This project about my homeland began as a search for my identity and was as much a photography project as it was a journey of reconciliation. This is an attempt to understand my roots in a country where I sometimes feel close to and at others alienated from. Unable to move forward and clinging to its past as a reassurance that nothing cannot be undone, despite the island's division since '74, intemporality is a way of life in Cyprus.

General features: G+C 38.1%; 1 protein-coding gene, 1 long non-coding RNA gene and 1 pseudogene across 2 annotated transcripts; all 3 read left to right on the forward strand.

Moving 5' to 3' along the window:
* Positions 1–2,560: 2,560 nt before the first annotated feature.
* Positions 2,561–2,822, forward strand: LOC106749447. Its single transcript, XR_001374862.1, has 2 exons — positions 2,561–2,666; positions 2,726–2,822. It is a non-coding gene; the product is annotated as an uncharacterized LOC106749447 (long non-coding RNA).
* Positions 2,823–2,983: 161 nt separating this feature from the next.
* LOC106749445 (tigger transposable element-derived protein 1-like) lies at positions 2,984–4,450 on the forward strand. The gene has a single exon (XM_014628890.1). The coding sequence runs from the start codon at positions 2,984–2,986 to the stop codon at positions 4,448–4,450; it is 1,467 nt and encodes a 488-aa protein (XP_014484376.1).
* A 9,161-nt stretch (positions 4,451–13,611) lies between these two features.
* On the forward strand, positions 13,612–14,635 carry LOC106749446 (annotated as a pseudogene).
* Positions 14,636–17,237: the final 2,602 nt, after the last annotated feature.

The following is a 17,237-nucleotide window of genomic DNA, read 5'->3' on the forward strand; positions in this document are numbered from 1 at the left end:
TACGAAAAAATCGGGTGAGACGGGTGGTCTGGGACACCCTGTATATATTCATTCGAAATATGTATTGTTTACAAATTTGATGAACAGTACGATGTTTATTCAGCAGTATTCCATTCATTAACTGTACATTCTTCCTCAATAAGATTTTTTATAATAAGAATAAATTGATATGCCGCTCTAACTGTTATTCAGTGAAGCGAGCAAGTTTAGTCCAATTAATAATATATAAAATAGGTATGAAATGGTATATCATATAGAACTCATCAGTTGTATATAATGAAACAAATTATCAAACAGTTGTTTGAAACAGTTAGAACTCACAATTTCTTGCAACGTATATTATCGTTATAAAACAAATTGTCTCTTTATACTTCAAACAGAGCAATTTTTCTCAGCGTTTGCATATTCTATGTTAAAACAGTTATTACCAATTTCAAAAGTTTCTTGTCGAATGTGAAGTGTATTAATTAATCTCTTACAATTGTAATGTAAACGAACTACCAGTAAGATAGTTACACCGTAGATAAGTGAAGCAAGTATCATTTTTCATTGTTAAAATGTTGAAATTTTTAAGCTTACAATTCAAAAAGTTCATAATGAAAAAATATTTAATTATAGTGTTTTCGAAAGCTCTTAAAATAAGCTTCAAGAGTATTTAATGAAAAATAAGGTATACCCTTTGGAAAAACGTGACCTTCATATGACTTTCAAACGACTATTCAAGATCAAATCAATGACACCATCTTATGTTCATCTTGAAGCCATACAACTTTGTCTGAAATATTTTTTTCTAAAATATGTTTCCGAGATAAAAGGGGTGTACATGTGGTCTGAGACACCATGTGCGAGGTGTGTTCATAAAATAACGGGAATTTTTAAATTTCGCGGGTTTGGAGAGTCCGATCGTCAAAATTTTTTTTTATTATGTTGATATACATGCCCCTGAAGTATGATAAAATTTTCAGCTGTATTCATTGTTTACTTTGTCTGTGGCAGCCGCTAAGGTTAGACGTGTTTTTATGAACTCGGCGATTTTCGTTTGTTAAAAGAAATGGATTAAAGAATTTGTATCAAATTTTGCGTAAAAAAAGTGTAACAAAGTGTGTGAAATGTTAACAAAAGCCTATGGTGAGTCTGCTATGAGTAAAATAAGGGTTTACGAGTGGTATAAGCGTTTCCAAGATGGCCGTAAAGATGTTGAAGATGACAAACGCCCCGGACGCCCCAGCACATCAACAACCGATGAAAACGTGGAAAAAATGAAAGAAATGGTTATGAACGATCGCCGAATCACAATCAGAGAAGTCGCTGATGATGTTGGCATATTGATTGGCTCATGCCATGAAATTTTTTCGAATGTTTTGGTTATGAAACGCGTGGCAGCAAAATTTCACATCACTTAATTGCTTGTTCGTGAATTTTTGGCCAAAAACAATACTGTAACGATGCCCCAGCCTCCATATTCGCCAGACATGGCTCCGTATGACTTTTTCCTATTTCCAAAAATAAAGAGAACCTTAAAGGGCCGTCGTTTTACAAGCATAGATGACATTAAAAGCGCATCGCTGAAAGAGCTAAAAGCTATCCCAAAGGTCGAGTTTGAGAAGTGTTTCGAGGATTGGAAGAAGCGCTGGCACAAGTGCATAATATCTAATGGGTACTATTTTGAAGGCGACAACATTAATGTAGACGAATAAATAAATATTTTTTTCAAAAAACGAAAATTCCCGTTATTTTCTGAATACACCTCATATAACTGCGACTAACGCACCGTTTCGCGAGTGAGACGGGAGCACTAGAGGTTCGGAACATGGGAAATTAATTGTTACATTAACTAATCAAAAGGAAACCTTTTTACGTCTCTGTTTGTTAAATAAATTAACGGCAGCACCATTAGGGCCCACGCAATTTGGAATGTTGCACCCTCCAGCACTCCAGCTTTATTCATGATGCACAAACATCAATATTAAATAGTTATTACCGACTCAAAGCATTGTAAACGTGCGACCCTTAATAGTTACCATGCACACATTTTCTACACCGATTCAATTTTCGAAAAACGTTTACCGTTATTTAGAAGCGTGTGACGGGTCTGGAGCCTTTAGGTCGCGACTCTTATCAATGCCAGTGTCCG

Cyprus has been a divided country since 1974 after the Turkish invasion. Greek Cypriots live on the South of the island and Turkish Cypriots live in the occupied North. The two, Greek Cypriots and Turkish Cypriots were formally the only two legitimate populations on the island. Turkish immigrants however have since emigrated to the North changing the island's demographics. A small number of surviving Greek enclave still reside on the Northeastern tip of the island. The border between the two sides was opened in 2003 and many have made the passage to the 'other' side. In 2004 Cyprus became a member state of the European Union. The North is not recognised by the EU so it is de jure part of the Republic of Cyprus and the EU even though it is not in either's control. It is only recognised by Turkey.